No More Exercise Excuses
BY: Karen Asp
No time, zero motivation, your dog ate your gym shoes. There are a zillion excuses for not exercising -- but no excuse for making your health such a low priority. Exercise can reduce the risk of a wide range of ailments, everything from arthritis and diabetes to cancer and heart disease. It can also help you lose extra pounds, maintain a healthy weight and relieve stress, all of which are key if you're prone to heartburn. So if you want to start the new year right, put an end to common exercise excuses with these tips from Dr. JoAnn Dahlkoetter, a California-based sports psychologist and the author of Your Performing Edge.
Excuse No. 1: I don't have time.
If something’s important to you, chances are you’ll make time for it. So rather than taking your health for granted and sweeping your well-being under the rug, “think about the benefits of exercise and how they’ll help change your life,” says Dahlkoetter. Then make working out a priority. Schedule exercise into your week, preferably in the morning, as morning exercisers stick to their plans better. And on those days when you’re really strapped for time, 10 minutes is better than nothing.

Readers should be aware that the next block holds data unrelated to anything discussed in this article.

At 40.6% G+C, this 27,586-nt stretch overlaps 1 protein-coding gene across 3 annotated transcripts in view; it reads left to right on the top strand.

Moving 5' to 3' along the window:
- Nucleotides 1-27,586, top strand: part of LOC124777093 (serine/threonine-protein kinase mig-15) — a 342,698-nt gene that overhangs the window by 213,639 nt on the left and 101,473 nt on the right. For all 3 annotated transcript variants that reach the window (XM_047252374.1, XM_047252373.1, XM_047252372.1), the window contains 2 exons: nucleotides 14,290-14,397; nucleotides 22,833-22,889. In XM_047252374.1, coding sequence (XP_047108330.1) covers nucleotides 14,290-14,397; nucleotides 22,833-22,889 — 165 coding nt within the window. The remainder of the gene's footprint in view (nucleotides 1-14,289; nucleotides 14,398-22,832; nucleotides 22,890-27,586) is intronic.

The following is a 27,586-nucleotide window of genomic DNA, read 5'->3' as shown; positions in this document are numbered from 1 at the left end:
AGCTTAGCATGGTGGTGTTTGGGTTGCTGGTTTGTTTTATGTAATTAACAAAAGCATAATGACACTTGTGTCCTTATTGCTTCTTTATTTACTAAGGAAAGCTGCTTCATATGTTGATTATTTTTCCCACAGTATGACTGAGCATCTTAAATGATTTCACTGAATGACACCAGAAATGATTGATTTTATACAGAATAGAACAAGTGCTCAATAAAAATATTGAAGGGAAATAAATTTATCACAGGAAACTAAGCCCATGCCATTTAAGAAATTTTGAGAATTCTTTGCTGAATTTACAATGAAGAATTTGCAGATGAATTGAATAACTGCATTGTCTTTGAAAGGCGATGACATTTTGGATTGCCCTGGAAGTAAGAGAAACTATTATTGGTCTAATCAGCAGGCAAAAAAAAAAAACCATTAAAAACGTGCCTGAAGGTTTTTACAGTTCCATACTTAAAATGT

Excuse No. 2: It hurts and then I’m sore afterward.
Start slowly and do half of what you were planning to do until your body adjusts to the demands of exercise. If breathing becomes difficult, slow down. If exercise triggers heartburn, do low-impact activities like cycling and swimming; avoid activities that require bending over or lying down; and lift light, not heavy, weights.
Excuse No. 3: I'm too tired.
If you think you’re too tired to exercise, tell yourself you’ll work out for just 10 minutes. Exercise has an energizing effect, notes Dahlkoetter. "Chances are, you'll feel so good after 10 minutes that you'll want to continue," she says.
Excuse No. 4: I can't afford a gym or personal trainer.
You don't need either. Walking or running are inexpensive workouts, and they can be done anywhere. If the weather's bad, you can even walk at an indoor mall. Exercise DVDs run about $15 each (or borrow them from the library for free!). And who says strength-training equipment has to be expensive? Resistance bands, hand weights and stability balls cost less than $25 each.
Excuse No. 5: I don't know how to get started.
Put on a pair of walking shoes and take a walk. Find a workout show on TV. Get an exercise DVD. Sign up at the nearest gym. See? You have everything you need to get started. Now get going!
Karen Asp is a fitness and health writer and a certified personal trainer who writes for numerous publications, including SELF, Glamour, Women’s Health, Family Circle, Prevention, Redbook and Men’s Fitness. Karen is a frequent contributor to Live Right Live Well.